826. Same to the Council. Has received their letter of the 21st inst. with the two notarial instruments concerning the ill handling of her Majesty's factors in Dantzic. But because the meeting of the Hanse matter is deferred, when other Ambassadors shall be sent to treat of such things, he shall have no convenient occasion to make any further declaration of these matters at all, seeing he has touched briefly upon this last ill handling in a letter to King Philip. Seeing his errand is come to this point, if every body else would be as well contented with it as he himself, he would wish to be at Christchurch again. The two camps are within five leagues of each other, and though the French are said to be the greater number, they have trenched and fortified their camp so that none can approach without great danger. Had they not done so, is informed by Count Lalaing and others, that the King is of such a courage that he would not fail to set upon them. In the meanwhile, lying thus, nothing or little is done between them, and each appears rather to try to weary out the other, and see who shall first be constrained to break up. Thinks peace probable, and the long forbearing of these camps to be not without cause; besides the Duke of Arschot and the Prince of Orange would not be at Lisle, or the Count of Lalaing here, but all should be in the camp if any danger were feared. [One page.]
Sept. 26.
827. William Lord Paget [Lord Privy Seal] to the Council. Received their letter about eight o'clock last night. Thinks her Majesty has made good choice of Commissioners for the peace, and devised well for sending the commission over to Wotton, who is a wise man, and will have the help of the Commissioners already there, should the matter require such haste as it may not tarry for those who are to be sent. Their Lordships have reason to require the restitution of Calais, of Guisnes, and the Marches, with the furniture of the artillery and munitions left therein, and that for avoiding contention hereafter the limits may be made certain. Thinks that the arrearages of their debts and pensions should be asked, and earnestly stuck to, to the intent that if Calais, which they never looked for, be had again, they may forego the recompence (if a better bargain cannot be made) that they never hoped for. These arrearages amount to 15,000 or 16,000 crowns, besides greater sums covenanted by King Francis than were paid by the present King for the restitution of Boulogne. Doubts not but the French will look for some recompence either at the King's or Queen's hand if Calais be restored; for institution, he believes, is made on both sides with reciprocal recompence. At present thinks no other demands should be made than those which are commonly inserted in all treaties. Thinks overtures for the peace being extended to the Scots should proceed from the French, when they can move their articles for the Irish islanders, and the razing of Roxburgh and Eyemouth. "Written on the morning about seven of the clock." [One page.]
Sept. 28. 828. Queen Mary to Dr. Wotton. The King, her dearest lord and husband, has signified to her Majesty the communication of peace presently on hand between him and the French King, and has required that the Lord Chancellor, the Lord Treasurer, the Lord Admiral, and Mr. Boxall, her Principal Secretary, should be sent over with authority to treat and conclude of this matter. As the Lord Chancellor cannot be spared from home at this time, and the other three are all so sick and weak that they be in no wise able to travel out of their chambers, her Majesty has appointed in their stead the Earl of Arundel and the Bishop of Ely to act with Wotton as her Commissioners therein. [Draft.]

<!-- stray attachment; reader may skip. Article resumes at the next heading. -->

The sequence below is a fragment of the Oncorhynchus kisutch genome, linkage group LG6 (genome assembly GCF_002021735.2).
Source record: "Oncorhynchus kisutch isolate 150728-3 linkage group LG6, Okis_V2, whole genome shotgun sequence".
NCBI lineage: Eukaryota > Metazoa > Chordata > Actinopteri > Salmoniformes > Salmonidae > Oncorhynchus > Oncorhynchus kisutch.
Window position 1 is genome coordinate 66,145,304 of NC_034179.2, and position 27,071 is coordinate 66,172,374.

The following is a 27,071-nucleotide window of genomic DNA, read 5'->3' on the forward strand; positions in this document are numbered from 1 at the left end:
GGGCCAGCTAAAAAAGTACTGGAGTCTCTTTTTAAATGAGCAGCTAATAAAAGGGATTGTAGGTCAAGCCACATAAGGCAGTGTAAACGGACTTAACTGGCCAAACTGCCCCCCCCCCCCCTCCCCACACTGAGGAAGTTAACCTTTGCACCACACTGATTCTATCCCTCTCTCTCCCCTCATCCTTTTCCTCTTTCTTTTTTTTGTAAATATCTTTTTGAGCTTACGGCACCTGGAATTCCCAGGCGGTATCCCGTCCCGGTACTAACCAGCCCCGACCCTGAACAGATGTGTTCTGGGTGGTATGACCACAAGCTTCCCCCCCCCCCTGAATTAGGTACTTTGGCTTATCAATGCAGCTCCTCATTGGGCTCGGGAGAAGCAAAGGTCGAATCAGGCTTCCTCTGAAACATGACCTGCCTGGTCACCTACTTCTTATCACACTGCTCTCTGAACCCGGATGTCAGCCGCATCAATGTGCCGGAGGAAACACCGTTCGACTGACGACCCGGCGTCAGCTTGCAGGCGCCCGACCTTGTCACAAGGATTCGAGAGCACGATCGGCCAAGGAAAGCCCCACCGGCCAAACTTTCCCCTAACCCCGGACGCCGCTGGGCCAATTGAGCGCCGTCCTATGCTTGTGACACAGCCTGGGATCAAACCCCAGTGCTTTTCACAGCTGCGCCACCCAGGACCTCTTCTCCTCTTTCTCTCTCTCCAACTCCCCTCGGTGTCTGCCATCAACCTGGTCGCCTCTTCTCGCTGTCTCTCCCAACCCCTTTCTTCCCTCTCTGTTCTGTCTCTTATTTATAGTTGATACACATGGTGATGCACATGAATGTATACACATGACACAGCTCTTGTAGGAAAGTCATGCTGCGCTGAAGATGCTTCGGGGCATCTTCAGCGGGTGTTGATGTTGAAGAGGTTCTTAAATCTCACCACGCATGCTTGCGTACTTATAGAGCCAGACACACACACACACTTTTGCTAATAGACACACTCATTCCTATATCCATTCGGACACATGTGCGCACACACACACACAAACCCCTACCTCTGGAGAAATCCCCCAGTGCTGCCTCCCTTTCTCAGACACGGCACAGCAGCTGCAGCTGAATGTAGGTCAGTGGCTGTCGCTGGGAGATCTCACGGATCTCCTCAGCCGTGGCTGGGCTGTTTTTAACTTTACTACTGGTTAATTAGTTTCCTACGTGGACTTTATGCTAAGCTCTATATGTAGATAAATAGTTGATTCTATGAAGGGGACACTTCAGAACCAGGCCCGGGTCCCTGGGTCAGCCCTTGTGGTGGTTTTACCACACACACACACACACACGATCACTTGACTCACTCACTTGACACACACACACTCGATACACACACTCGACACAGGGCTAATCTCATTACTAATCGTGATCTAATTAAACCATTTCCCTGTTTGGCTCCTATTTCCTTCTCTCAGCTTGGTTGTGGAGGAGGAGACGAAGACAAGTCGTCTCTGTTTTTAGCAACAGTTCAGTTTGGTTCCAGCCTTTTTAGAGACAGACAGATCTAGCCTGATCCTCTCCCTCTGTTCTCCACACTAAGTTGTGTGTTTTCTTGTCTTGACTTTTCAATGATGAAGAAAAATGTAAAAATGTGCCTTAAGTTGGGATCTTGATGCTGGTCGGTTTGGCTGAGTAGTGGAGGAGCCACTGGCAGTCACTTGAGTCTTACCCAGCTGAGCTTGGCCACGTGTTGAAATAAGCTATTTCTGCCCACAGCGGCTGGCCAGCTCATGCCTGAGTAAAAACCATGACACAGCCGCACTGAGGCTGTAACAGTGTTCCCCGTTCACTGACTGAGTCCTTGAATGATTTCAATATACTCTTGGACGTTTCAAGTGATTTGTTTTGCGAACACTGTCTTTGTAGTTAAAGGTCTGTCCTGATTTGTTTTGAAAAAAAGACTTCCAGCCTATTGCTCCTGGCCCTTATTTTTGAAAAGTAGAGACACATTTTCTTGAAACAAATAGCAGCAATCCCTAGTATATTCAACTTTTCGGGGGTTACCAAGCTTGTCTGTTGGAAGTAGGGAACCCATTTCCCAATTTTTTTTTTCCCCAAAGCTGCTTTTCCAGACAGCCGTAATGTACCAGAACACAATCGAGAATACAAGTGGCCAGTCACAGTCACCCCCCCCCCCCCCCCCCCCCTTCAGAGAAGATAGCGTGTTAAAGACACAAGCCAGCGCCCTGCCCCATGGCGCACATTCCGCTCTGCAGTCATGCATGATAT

Sept. 30.
829. Dr. Wotton to Sir John Boxall. The Pope is not dead but recovers, although he was thought to be past recovery. On Saturday the 24th De L'Aubespine came hither, and next day went to Lisle, where he remained Monday and Tuesday, and on Wednesday returned here on his way homewards. This makes the common people here fear that there is little hope of agreement betwixt the Commissioners; and this is the more suspected as the Prince of Orange, M. D'Arras, and Ruy Gomez have also left Lisle. Gomez has gone to the camp, and the other two to a marriage at Douai; but they may he at Lisle again when they will and perhaps De L'Aubespine. Is informed by the Venetian Ambassador that the Seigniory have laboured earnestly on both sides for peace, but yet they do not appear to be aware of the present assembly of Commissioners for that purpose. Both this Ambassador and the Italians here seem to reckon assuredly upon a peace; and the former says that like as he finds this side well inclined, so does his brother Ambassador in France find the same there. It is said that the King's camp will in a day or two remove a league near to Dourlons [Dorlens], that is nigher home, and that the King will in a few days be here. On Michaelmas Day [Thursday] 800 of the pioneers sent back from the camp, left this for Gravelines under their captains Vaughan, Blunt, Nogay, and another. Three or four of them were slain on their way from the camp by the swartrritters, and some were robbed and spoiled. The great fortifications begun at Gravelines troubles his weak brain, for why should it be needed if there is any hope of the restitution of Calais, which would be a bulwark sufficient for all that side of Flanders. Faxit Deus ut vanus augur sit! Thinking on this matter of Calais is sometimes to him what the trophœa Miltiadis were to Themistocles, so strange the sequel seeming like to be if Calais returns not home again. If there be any hope of this now is the time or never. [Two pages.]
Sept. 30. 830. The Bishop of Ely to Sir John Boxall. Tarries at home to-day for the better hasting forthward of his folks, but fears the proverb "more haste, worse speed." His hasty calling upon them makes them whilst they go about one thing to forget another. Prays him heartily to cause the clerks to put in readiness their dispatches, viz., the copies of their instructions and of such leagues as may be considered necessary to be taken with them. Has a common place to trust such things in, and finding that place empty, remembered to write for them in time. Last night wrote to Lord Arundel the Queen's pleasure for their speedy setting forth, and looks this day for answer. When Lord Arundel shall be ready, he will not tarry behind, though he should go on foot, as, according to the words of Scripture, "in me mora non erit ulla." Prays God to send them well forth to her Majesty's good contentation.
P.S.—If Boxall forgets their passports and such other things as shall warrant them in their journey, they shall make the worse speed. [One page.]